Year of Publication

2009

Degree Name

Doctor of Philosophy (PhD)

Document Type

Dissertation

College

Education

Department

Educational and Counseling Psych

First Advisor

Dr. Rory Remer

Second Advisor

Dr. Pam Remer

Abstract

While the general social climate in the U.S. has become more accepting and tolerant of sexual minority individuals, heterosexist discrimination, prejudice and violence continues to affect LGBT individuals, families and communities. While much research literature exists on the experience of minority stress and the psychological consequences of minority stress on sexual minorities, little research has been produced that examines sexual minority coping. Within the last decade, heteronegativity has been suggested as a possible coping response to heterosexism. The goal of the present study was to understand sexual minority responses to heterosexism (including heteronegativity) in a variety of contexts and circumstances.

The present study involved individual interviews with twelve adult, self-identified sexual minority participants. Utilizing Consensual Qualitative Research (CQR), an inductive qualitative methodology of data analysis, eight domains were discerned from examining the experiences of lesbian and gay men’s coping with heterosexist individuals, systems and environments. These domains were: (a) assessing sexual orientation in context; (b) observation of change; (c) messages/social influences; (d) social systems; (e) categorizing; (f) empowerment; (g) resignation; and (h) equality. Eight subcategories existed under the domain of assessing sexual orientation in context: family, childhood, coming out, heterosexuals, work, harassment, acquaintances, and general. The domain observation of change yielded six subcategories: general, personal, advocates of change, heterosexuals, family, and gay and lesbian community. Under the domain of messages/social influences, six subcategories existed: general messages, peers, heterosexuals, gender roles, media, and family. Five subcategories contributed to the domain of social systems and include: religious institutions, educational systems and institutions, political parties, systems and institutions, media and general. In terms of how individuals categorized others, the fifth domain, six subcategories constituted this phenomenon: general categorizing, social institutions, challenged assumptions, gender roles, beliefs about heterosexuals, and gay and lesbian. Empowerment is a domain comprised of five subcategories: disengagement, coming out, advocate, engagement, and values/beliefs. Four subcategories contributed to understanding the domain of resignation: avoiding confrontation, rationalizing, pressure, and suppression. And under the domain of equality, two subcategories were explicated: parity and social institutions.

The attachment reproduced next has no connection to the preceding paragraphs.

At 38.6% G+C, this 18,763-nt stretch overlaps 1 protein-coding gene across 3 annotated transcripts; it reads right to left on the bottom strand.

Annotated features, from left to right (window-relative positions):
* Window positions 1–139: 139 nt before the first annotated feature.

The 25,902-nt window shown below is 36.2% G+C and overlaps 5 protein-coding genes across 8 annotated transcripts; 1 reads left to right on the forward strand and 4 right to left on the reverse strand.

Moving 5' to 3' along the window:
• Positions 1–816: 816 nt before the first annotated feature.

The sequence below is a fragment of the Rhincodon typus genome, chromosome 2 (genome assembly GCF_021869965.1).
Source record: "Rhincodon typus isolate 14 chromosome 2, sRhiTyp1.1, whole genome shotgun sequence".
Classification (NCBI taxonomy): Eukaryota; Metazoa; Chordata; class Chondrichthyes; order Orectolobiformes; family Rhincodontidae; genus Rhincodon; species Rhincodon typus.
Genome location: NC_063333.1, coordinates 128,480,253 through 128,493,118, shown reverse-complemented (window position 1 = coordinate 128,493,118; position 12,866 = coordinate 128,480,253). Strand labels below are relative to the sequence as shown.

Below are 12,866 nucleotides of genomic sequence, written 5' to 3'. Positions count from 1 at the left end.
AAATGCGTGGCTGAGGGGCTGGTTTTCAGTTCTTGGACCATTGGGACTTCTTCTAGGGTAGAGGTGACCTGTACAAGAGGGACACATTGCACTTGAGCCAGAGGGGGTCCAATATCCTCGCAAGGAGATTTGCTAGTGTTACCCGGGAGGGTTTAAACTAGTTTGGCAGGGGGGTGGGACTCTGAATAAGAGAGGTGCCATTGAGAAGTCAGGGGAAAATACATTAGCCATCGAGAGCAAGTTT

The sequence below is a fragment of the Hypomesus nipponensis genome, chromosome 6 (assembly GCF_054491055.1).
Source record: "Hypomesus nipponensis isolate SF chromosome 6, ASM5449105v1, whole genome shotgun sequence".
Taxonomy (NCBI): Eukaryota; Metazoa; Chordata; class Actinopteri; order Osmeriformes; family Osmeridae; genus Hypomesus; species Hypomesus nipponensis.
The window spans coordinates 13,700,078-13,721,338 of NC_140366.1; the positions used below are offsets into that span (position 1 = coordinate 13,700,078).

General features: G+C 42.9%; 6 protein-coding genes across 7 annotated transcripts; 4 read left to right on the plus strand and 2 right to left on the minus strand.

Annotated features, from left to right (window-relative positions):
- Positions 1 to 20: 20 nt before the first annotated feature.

Results of the study were consistent with aspects of minority stress including stigma consciousness and stigma and self-esteem. One important contribution of the findings from the present study reveals three overarching components to coping with heterosexism. These components were discernment, disclosure and concealment, and self-empowerment. Implications for trainees, educators, and practitioners were outlined.

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